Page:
• I went with 256gb of storage. For people who do a lot with photos and video, the higher storage tiers make sense. For me, 256gb is probably overkill. The only thing that will take up any noticeable amount of space for me is the occasional Netflix or Amazon Prime movie download for watching on the plane.

• Along with the iPad Pro, I purchased an Apple Smart Keyboard, 2nd Generation Apple Pencil, and an Apple Magic Mouse 2. I’ll comment on each of these accessories in the future.

Here goes!

Open options


It’s 2019. The industrial revolution began over 200 years ago. Political democracy was ratified almost 250 years ago. Capitalism began its ascent somewhere around 500 years ago. In 2019 the world is a much different place and changing at a much more rapid pace than ever before. The rise of technology, the commitment to political freedom, and the resilience of free markets have resulted in remarkable life improvements. We have more free time, we understand the concept of a vacation, we even live longer. But maybe the most impressive change in the last 500 years is the incredible increase in the number of options we have. We’ve got multiples of ketchup options at the grocery store, we’ve got multiples of grocery store options within driving distance, we’ve got endless options for entertainment built right into our TVs, we’ve got so many bars and restaurant options we can’t keep track of where we’ve been and where we’d still like to visit (just me?), we’ve got innumerable product options staring at us from our phone screens, we’ve got travel options, vacation options, gym options, school options, cell phone options, clothes options, housing options, the list goes on. The sheer volume of options seems a little crazy when you think about it, but we love all our options. Options are great, they’re an essential part of freedom, they give us the ability to direct our lives to a degree. For most of history people didn’t have many options. As far as work went, the option was to essentially do what your parents did (which was probably farm). Now we’ve got thousands of career options, and that’s a wonderful thing.
The flipside of all these options is the requirement to make lots of choices. Options are great, choices are work. They’re work because you have to sift through all of the options, but more so because you eventually have to make a decision. The word ‘decision’ comes from the Latin root ‘decidere’ which literally means ‘to cut off from.’ Making a decision involves choosing one option instead of a bunch of other options, it means cutting off the other options, it means giving up the other options. So that’s a problem, what if we really liked having all those options? Options equal freedom!
The real problem with our abundance of options is that it gives us the illusion of freedom but it’s often crippling. We begin to idolize our options to the exclusion of making decisions, to the exclusion of making progress. We become content to maintain the beautiful platter of options without ever making a commitment to any. I suspect that this is especially true in our work. I love to vacillate on different strategies for my business, different side-hustles I could start, different events I could host. I love to ‘keep my options open’ so to speak. But in the end, that’s just wasted time. You could spend your entire life keeping your options open and never accomplish anything. The fear is that once you commit something you’ve got to be all in and you’ve got to say ‘no’ to the other options, but the alternative is to live a life of waffling waste filled with eternally open options. That’s definitely worse. So make a decision!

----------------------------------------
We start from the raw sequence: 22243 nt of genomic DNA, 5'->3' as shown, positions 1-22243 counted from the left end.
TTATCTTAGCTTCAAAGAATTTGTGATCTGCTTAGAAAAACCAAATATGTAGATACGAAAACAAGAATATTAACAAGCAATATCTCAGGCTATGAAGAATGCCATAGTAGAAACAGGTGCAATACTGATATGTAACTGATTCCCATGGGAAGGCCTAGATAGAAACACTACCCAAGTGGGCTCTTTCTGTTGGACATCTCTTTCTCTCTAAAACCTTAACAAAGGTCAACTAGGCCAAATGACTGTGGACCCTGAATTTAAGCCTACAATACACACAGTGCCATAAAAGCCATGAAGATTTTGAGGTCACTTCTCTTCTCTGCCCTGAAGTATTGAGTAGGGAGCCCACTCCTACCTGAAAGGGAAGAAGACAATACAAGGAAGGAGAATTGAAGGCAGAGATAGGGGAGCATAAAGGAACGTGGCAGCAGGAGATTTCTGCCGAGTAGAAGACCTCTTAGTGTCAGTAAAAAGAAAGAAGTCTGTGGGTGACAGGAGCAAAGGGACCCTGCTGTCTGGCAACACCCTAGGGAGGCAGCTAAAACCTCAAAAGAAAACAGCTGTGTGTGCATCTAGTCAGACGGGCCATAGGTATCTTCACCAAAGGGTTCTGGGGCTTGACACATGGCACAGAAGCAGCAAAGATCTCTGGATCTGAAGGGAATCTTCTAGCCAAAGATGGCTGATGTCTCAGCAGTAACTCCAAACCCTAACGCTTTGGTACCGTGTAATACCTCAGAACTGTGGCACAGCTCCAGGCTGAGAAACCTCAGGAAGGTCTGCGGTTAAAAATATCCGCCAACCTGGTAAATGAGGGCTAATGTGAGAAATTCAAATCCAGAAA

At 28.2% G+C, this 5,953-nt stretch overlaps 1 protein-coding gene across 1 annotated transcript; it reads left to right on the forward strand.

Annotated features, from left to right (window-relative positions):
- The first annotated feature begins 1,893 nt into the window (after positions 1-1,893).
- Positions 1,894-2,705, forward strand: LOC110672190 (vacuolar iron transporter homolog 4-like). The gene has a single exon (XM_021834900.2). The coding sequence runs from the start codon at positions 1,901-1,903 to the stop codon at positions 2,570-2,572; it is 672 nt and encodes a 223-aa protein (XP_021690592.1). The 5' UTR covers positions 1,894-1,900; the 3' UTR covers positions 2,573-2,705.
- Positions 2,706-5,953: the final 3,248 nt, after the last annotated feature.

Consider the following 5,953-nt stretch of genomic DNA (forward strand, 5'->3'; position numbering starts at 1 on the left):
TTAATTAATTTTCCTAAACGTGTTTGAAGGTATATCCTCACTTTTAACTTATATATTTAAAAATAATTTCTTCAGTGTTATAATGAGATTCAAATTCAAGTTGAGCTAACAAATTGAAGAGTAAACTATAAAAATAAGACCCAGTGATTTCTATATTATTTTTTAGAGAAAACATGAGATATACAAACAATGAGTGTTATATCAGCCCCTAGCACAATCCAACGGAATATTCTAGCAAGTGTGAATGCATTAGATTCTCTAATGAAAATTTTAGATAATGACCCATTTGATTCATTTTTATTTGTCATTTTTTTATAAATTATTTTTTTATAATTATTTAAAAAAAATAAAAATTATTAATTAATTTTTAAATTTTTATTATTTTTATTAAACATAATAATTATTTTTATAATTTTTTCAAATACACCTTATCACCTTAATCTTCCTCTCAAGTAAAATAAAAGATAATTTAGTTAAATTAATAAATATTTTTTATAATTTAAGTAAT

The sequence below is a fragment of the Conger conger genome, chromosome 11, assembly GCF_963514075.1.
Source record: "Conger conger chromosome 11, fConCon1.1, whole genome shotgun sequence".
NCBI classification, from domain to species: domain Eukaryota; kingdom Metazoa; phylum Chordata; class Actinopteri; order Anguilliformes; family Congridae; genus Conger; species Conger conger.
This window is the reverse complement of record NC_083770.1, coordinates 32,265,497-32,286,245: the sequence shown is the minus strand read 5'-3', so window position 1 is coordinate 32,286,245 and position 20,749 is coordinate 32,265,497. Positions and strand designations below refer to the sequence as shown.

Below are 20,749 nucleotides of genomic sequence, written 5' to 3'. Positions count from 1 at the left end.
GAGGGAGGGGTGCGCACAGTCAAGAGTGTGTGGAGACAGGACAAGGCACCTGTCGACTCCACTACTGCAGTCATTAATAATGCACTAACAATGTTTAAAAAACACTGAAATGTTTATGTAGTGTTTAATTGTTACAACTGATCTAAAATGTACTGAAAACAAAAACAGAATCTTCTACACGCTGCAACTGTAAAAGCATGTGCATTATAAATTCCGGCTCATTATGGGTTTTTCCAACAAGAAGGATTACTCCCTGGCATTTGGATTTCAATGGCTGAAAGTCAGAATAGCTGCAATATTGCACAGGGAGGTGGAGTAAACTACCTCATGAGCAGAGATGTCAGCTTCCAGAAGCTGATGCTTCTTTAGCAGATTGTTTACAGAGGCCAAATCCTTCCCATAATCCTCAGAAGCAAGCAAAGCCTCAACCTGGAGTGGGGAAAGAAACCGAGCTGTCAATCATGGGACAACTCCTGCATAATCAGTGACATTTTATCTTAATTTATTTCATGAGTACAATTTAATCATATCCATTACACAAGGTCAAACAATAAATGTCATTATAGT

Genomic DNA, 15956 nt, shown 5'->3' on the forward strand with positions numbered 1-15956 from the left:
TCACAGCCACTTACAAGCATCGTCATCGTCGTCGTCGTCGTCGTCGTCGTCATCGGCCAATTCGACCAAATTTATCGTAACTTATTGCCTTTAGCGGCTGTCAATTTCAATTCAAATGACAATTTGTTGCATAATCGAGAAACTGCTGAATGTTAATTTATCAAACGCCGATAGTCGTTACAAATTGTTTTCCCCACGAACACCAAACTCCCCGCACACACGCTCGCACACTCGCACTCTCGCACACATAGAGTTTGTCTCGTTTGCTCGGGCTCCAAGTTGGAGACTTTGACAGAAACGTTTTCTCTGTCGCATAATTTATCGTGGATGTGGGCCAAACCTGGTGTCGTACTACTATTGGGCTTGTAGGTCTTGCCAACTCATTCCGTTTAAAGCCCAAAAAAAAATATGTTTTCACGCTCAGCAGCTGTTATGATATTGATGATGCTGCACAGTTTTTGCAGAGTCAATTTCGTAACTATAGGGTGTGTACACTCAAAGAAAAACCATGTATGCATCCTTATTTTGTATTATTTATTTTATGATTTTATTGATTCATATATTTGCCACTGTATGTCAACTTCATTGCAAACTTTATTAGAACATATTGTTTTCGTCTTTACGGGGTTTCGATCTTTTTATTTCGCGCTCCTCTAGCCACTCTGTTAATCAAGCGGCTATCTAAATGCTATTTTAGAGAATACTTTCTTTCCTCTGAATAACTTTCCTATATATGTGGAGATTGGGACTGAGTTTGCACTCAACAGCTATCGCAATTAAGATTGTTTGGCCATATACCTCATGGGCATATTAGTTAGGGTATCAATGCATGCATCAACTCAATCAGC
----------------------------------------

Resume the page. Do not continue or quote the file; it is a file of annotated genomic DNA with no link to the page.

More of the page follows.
Motion vs Action

I read Atomic Habits by James Clear a little while back. The book is packed with helpful insights, a highly recommended read. One that stuck out to me is Clear’s distinction between what he calls motion and action.
Motion is like busywork or planning work. It’s often preparatory, and it rarely moves you forward. The great thing about motion is that it feels productive, but you don’t really have to do any real work. I love motion, and I’m really good at it. I’ve got my checklists and my idea notes, my daily planning routine, all of it.
We’ve all heard the phrase (well, maybe not all of us, it’s popular jargon in the business motivation world from Jim Collins) “good is the enemy of great.” Clear has a better one, a quote from Voltair, “the best is the enemy of good.” In our most impassioned moments when we’re moved to improve ourselves or situations, we tend to immediately get mired in thought about which direction to take. If you’re anything like me you’re obsessed with the theoretical best option. This applies to all sorts of things, like crippling indecision when facing a plethora of product options on Amazon, but especially when thinking about how to improve myself or my career or whatever else needs improving. What’s the best way to do it, or the best route to take? In my mind that’s the right question and it deserves a lot of attention. But the time I devote to that question is motion, and at this point, it’s close to 100% wasted. I might as well be tuning in to the financial news (gasp!).
In beautiful contrast stands action. We’ve got all sorts of nice pithy quotes for this one, “Well done is better than well said” (Benjamin Franklin), “Do you want to know who you are? Don’t ask. Act! Action will delineate and define you” (Thomas Jefferson), “Small deeds done are better than great deeds planned (Peter Marshal), you get the picture. These are a little soupy but they’re actually pretty close to the truth. We need action! Think about writing your grocery list. The list is great, especially if your handwriting is nice, but writing the list isn’t going to put groceries in your pantry. It can help guide your shopping trip which is valuable, but you’ll still be hungry until you actually go shopping. And if you had to choose, wouldn’t it be better to go shopping without a list than to have the nicest, cleanest, most thorough list without ever shopping? Think about sales calls. You could spend a lot of time formulating a call list and writing up the perfect script, but until you actually pick up the phone you haven’t accomplished anything. Lists and scripts are motion, shopping and calling are action, you get it. Motion isn’t worthless, but only action can create an outcome.
So that’s the point, as fun and busy feeling as planning and emails and lists are, those things are motion, and motion can’t move the needle, motion won’t ever create an outcome. Act!